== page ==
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The Untold Truth Of Buck Rogers

One would imagine that Brian K. Vaughan, the award-winning writer of such productions as Y: The Last Man and Lost, has his pick of cool science fiction properties to adapt. So why did he sign on to write Legendary Television's Buck Rogers series, centered around a character almost a century old? Why did Don Murphy and Susan Montford, whose credits include Transformers and Real Steel, jump to dust off a property that most people under the age of 50 don't even know about? What, exactly, is the appeal of this fictional spaceman from 1928?

The short answer to these questions is that Buck Rogers is awesome. Fantasy and sci-fi fandom currently dominates the mainstream, and no fan's knowledge of the genre can be complete without an acknowledgement of Buck Rogers as the granddaddy of all popular space heroes. From his earliest imitator, Flash Gordon, to his later successors like Captain Kirk, Han Solo, Buzz Lightyear, and beyond, he's a major origin point. Beyond his legacy, Buck Rogers is also simply cool, even today. This is his untold story, from his must-have toys to his fascinating future.

From pulp fiction to the mainstream

In the early 1900s — before the internet, movies, TV, and even most radio — genre-loving folks got their science fiction and fantasy fixes from pulp magazines like Amazing Stories and Air Wonder Stories. Those super-old-school fans were geeking out over the two-fisted heroics of Tarzan and John Carter of Mars, who took their readers to the far-off fantasylands of the lawless jungle, the wilds of outer space, and even further beyond.

Buck Rogers, originally named Anthony Rogers, first appeared in a 1928 issue of Amazing Stories as the star of Armageddon 2419 A.D., a novella by Philip Francis Nowlan. The following year, Nowlan was hired to expand the story into a comic strip serial entitled Buck Rogers by the John F. Dille Company, a syndication service providing comic strips and other content to local newspapers. With that nationwide exposure, Buck Rogers fever swept popular culture, introducing science fiction to a mainstream audience in a whole new way, and creating an important progenitor for the modern superhero.

An early superhero in an early dystopia

The original Buck Rogers series follows a man named William Rogers, who is a World War I veteran working as a mine inspector. A combination of a cave-in and exposure to weird chemicals leaves Rogers in a state of suspended animation for 492 years. He awakens in the future, where he is paraded around for public relations purposes. He soon learns that the leadership is lying to him, and he is drawn into a civil war. Sounds like a certain Marvel super-soldier, doesn't it? Buck Rogers' influence on the superheroes that dominate modern pop culture is just that obvious.

America in Buck Rogers' 2419 is dominated by an economically and technologically privileged upper-class called the "Hans," who rule the 15 remaining cities with fleets of deadly airships. The poor and disenfranchised are left behind in the barbaric wilds of what was once rural America. Buck Rogers' heroics against the "airlords" unite the lower classes against the oligarchy in a way that prefigures modern dystopian sci-fi: Everything from The Hunger Games to The Walking Dead owes a debt to these dark visions of the future.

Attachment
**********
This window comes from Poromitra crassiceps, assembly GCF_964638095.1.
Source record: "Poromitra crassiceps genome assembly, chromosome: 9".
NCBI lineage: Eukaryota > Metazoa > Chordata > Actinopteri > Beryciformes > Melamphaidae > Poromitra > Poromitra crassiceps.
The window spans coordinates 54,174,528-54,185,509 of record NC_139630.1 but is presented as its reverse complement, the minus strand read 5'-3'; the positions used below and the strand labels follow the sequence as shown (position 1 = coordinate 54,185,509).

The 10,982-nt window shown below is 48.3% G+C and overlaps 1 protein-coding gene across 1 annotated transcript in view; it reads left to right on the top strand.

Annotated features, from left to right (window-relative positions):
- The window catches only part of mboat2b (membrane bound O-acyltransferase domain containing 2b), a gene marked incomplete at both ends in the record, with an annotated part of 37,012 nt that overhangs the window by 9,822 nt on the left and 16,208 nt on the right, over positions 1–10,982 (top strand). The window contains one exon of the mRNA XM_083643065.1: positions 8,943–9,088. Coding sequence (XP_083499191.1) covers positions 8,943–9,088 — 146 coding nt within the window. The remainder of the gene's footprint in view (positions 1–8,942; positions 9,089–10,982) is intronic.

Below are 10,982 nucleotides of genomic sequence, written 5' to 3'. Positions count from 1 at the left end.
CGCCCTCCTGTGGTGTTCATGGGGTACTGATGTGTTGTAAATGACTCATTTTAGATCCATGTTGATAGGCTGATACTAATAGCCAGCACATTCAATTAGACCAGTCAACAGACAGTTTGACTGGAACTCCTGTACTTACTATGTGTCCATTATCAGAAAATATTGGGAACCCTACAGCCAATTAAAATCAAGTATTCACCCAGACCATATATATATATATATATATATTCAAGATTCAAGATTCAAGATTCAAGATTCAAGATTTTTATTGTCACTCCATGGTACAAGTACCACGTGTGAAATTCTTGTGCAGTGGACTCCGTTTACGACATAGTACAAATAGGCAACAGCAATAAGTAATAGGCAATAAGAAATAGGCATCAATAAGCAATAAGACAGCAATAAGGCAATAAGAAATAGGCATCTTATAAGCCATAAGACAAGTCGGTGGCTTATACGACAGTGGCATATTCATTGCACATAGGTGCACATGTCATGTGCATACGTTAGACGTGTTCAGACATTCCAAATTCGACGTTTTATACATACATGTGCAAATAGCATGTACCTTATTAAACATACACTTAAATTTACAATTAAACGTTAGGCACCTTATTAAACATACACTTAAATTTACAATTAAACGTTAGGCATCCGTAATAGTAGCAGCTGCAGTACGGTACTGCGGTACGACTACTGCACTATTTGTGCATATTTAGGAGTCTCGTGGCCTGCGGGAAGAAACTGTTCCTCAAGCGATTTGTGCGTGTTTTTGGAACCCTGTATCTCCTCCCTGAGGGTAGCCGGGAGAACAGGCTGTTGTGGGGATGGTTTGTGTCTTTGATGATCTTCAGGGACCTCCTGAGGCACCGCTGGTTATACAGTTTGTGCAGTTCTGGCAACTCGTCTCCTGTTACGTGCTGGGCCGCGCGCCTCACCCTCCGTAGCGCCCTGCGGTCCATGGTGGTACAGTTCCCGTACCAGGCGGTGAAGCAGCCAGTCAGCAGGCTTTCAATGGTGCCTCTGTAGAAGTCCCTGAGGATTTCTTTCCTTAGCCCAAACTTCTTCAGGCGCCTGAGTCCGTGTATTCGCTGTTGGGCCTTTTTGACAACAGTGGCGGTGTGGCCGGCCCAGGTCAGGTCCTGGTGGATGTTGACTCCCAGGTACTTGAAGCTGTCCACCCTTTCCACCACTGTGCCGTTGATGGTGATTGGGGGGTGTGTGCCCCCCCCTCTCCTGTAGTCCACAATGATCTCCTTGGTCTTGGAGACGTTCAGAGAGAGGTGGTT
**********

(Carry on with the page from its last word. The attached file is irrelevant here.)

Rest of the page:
His forgotten namesake

For unknown reasons, when Philip Francis Nowlan helped adapt his own story to comic strip form, he retroactively changed his hero's name from "Anthony Rogers" to "William Rogers." Perhaps Nowlan, or his publisher, John Dille, wanted the name to remind audiences of the everyman humorist Will Rogers, who was one of the most popular public figures of the day. Nowlan also gave his hero a snappy new nickname: The monosyllabic, instantly memorable "Buck." 

The origin of this nickname is actually well documented: One of the most popular movie stars of the 1920s and 30s was Charles "Buck" Jones, who was known for playing heroic cowboys in silent era Westerns. By giving Rogers the nickname "Buck," Nowlan and Dille were assuring their audiences, many of whom were new to the strange imagery and ideas of science fiction, that their hero was still of the familiar two-fisted he-man variety.

Buck Rogers, master of merchandise

In 1932, just three years after making the leap from pulp magazines to comic strips, Buck Rogers in the 25th Century became one of the first science fiction programs on the radio. Originally broadcast under the title The World in 2432, this program debuted episodes of 15 to 30 minutes, depending on the year of broadcast. The series ran until 1947, introducing a generation to the sci-fi genre ... and to a brand new world of product tie-ins

Department stores dedicated massive amounts of floorspace to Buck Rogers merchandise, complete with costumed salespeople. Over the next decade, toy guns, model rockets, space helmets and practically every other product that could bear the Buck Rogers logo hit store shelves. The Buck Rogers  XZ-31 Rocket Pistol, an art deco beauty manufactured by the Daisy Manufacturing Company, was the must-have Christmas gift of 1934. The day it hit shelves, lines of eager customers stretched across city blocks to enter Macy's "World of Tomorrow" exhibit and get their hands on the coveted toy.

It happened at the World's Fair

In 1934, the John F. Dille Company decided to produce a short feature to promote the growing Buck Rogers brand on the biggest public stage of the day: The 1933 Chicago World's Fair, officiously christened the Century of Progress International Exhibition. This marketing idea may have been brilliant, but the John F. Dille Company lacked either the faith or the funds to deliver a film adaptation worthy of their character. Buck Rogers in the 25th Century, which boasts the totally awesome and super-explanatory subtitle, An Interplanetary Battle with the Tiger Men of Mars, is spectacularly amateurish in every imaginable way, from the wooden performance by Dille's own non-actor son as Buck, to the special effects, courtesy of repurposed Buck Rogers toys. But as this film was screened in the Enchanted Island playground area, perhaps the shoddy craftsmanship didn't matter. It's easy to imagine that the little ones of 1933 were just delighted to see their hero in motion.

Only one man can save Buck Rogers ... Flash Gordon!

In 1939, Universal Studios produced a 12-part Buck Rogers serial starring two-time Olympic gold medalist Larry "Buster" Crabbe as Buck. Crabbe had already put his charisma and swimmer's physique to good use in Hollywood, starring as Flash Gordon in that character's own Universal serial. Universal, thinking like a studio, repeated their successful formula with little reinvention and even less of a budget in Buck Rogers, even re-using the distinctive studded belt Crabbe wears in Flash Gordon's Trip to Mars.